2016 was supposed to be the year of VR (I’ll be the first to admit I bought into the hype), but we’re now well into the fourth quarter and it has yet to take a firm foothold. Dedicated systems like the Oculus Rift and HTC Vive are expensive and have been plagued with launch issues (not to mention you have to own a supercharged PC just to run them), while smartphone-based headsets have proved little more than a novelty act.
Sony’s PlayStation VR, which launched on October 13 worldwide, falls somewhere in between the two. Working with your existing PS4 console and offering affordable access to an immersive virtual reality gaming experience, it sounds exactly like the VR product we were promised and have been waiting for all year. If you’ve been thinking about getting into VR but haven’t taken the plunge yet, the PlayStation VR may well be worth a look.
The headset itself is chunky and durable; enough to withstand the odd impact from being bashed or dropped. The headband is made from solid plastic and foam cushioning, which feels more restrictive than the elastic materials used on other devices, but ensures a snug fit and consistent visual clarity. In terms of games, there are plenty of launch titles worth checking out, including Rez Infinite, Eve Valkyrie, Battlezone, SuperHyperCube, and Rigs.
Then there’s the price tag. At $399, the PlayStation VR is a highly affordable alternative to the ridiculously expensive Oculus Rift and HTC Vive. Even its most expensive $499 bundle — which includes the PlayStation Camera and Move controllers for depth-sensing motion control — comes in at least $100 cheaper than either of its current competitors. When you factor in the price of the high-end PC components required to run the Vive and Rift, you could actually get the full PlayStation setup (console and VR system) for a fraction of the cost.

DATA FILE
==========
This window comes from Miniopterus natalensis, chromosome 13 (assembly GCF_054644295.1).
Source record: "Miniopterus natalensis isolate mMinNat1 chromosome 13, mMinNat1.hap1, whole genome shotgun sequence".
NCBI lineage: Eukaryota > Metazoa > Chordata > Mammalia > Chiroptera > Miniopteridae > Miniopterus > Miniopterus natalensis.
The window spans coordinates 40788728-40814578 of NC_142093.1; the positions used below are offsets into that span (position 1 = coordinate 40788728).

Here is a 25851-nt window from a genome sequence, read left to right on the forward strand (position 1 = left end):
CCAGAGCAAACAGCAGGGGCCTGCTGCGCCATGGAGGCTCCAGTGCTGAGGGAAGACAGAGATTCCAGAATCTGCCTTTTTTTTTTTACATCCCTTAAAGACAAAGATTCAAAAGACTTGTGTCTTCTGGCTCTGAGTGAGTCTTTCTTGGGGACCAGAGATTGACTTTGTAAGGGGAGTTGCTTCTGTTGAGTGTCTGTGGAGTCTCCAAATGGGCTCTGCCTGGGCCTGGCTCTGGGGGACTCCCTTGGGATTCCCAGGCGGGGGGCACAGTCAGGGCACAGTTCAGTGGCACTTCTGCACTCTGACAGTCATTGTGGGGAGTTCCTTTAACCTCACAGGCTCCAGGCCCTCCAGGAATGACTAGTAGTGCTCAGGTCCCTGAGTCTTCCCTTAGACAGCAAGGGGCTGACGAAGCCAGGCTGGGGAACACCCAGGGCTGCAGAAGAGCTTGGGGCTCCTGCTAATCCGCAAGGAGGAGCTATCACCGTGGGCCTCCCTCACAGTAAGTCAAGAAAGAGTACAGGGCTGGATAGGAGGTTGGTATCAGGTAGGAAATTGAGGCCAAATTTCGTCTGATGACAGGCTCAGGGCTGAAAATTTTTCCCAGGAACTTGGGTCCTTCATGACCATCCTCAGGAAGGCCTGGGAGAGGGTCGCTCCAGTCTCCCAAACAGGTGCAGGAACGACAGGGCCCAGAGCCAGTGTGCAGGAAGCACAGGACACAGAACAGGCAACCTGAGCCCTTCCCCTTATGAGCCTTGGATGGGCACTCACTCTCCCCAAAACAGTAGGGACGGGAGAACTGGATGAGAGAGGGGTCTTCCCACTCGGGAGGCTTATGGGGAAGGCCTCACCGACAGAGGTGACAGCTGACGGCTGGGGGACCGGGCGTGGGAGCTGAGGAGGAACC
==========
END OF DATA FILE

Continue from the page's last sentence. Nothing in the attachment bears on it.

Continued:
Of course, the PlayStation VR is not without its drawbacks. It’s still expensive compared to a mobile VR system, but like I said, those are more of a novelty anyway. In order to come in cheaper than its competitors, however, the PlayStation VR necessarily compromises on hardware slightly.
The 1920 x 1080 pixel resolution is lower than that of the Rift and Vive (2160 x 1200), which can lead to fuzziness and a noticeable downgrade in appearance compared to normal games. Sony’s upcoming PlayStation 4 Pro promises to bring enhancements that will improve the VR experience, but that’s another $400 investment again.
Despite its limitations, the PlayStation VR has the potential to be the most popular and accessible home VR system yet. It sold 50,000 units in Japan during its first week of release, and would likely have sold a lot more if Sony hadn’t decided to artificially limit supply of the headsets to test early adopters’ responses. If you’re a console gamer looking for a cheap ticket to a high-end virtual reality experience, it’s definitely your best option right now.
Q: Will you be picking up a PlayStation VR system? Tell us why in the comments below.